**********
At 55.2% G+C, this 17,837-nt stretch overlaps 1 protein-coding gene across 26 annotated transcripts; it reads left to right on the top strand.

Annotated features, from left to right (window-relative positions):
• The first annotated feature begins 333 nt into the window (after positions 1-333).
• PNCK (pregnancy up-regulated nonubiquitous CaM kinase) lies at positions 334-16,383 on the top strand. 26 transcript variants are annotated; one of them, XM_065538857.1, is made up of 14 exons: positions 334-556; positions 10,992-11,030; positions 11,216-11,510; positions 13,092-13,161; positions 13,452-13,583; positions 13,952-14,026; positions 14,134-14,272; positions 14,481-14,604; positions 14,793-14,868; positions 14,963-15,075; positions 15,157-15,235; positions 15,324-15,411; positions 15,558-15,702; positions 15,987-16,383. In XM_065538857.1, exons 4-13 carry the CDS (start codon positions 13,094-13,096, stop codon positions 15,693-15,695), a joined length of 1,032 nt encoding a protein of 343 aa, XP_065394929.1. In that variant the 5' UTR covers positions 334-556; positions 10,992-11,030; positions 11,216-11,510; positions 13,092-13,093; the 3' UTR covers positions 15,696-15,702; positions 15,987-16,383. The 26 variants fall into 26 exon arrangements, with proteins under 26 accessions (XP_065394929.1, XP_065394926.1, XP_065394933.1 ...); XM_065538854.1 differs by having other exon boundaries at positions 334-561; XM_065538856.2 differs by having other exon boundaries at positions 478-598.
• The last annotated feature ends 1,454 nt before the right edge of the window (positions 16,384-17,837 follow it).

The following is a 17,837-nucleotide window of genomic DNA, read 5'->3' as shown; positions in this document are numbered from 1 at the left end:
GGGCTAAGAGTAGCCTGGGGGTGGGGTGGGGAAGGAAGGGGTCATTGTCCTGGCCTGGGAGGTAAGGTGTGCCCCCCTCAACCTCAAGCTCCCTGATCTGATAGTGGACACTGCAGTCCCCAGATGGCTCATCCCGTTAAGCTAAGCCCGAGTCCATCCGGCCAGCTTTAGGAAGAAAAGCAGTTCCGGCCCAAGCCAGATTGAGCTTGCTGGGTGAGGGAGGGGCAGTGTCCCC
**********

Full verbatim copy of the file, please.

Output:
At 55.2% G+C, this 17,837-nt stretch overlaps 1 protein-coding gene across 26 annotated transcripts; it reads left to right on the top strand.

Annotated features, from left to right (window-relative positions):
• The first annotated feature begins 333 nt into the window (after positions 1-333).
• PNCK (pregnancy up-regulated nonubiquitous CaM kinase) lies at positions 334-16,383 on the top strand. 26 transcript variants are annotated; one of them, XM_065538857.1, is made up of 14 exons: positions 334-556; positions 10,992-11,030; positions 11,216-11,510; positions 13,092-13,161; positions 13,452-13,583; positions 13,952-14,026; positions 14,134-14,272; positions 14,481-14,604; positions 14,793-14,868; positions 14,963-15,075; positions 15,157-15,235; positions 15,324-15,411; positions 15,558-15,702; positions 15,987-16,383. In XM_065538857.1, exons 4-13 carry the CDS (start codon positions 13,094-13,096, stop codon positions 15,693-15,695), a joined length of 1,032 nt encoding a protein of 343 aa, XP_065394929.1. In that variant the 5' UTR covers positions 334-556; positions 10,992-11,030; positions 11,216-11,510; positions 13,092-13,093; the 3' UTR covers positions 15,696-15,702; positions 15,987-16,383. The 26 variants fall into 26 exon arrangements, with proteins under 26 accessions (XP_065394929.1, XP_065394926.1, XP_065394933.1 ...); XM_065538854.1 differs by having other exon boundaries at positions 334-561; XM_065538856.2 differs by having other exon boundaries at positions 478-598.
• The last annotated feature ends 1,454 nt before the right edge of the window (positions 16,384-17,837 follow it).

The following is a 17,837-nucleotide window of genomic DNA, read 5'->3' as shown; positions in this document are numbered from 1 at the left end:
GGGCTAAGAGTAGCCTGGGGGTGGGGTGGGGAAGGAAGGGGTCATTGTCCTGGCCTGGGAGGTAAGGTGTGCCCCCCTCAACCTCAAGCTCCCTGATCTGATAGTGGACACTGCAGTCCCCAGATGGCTCATCCCGTTAAGCTAAGCCCGAGTCCATCCGGCCAGCTTTAGGAAGAAAAGCAGTTCCGGCCCAAGCCAGATTGAGCTTGCTGGGTGAGGGAGGGGCAGTGTCCCC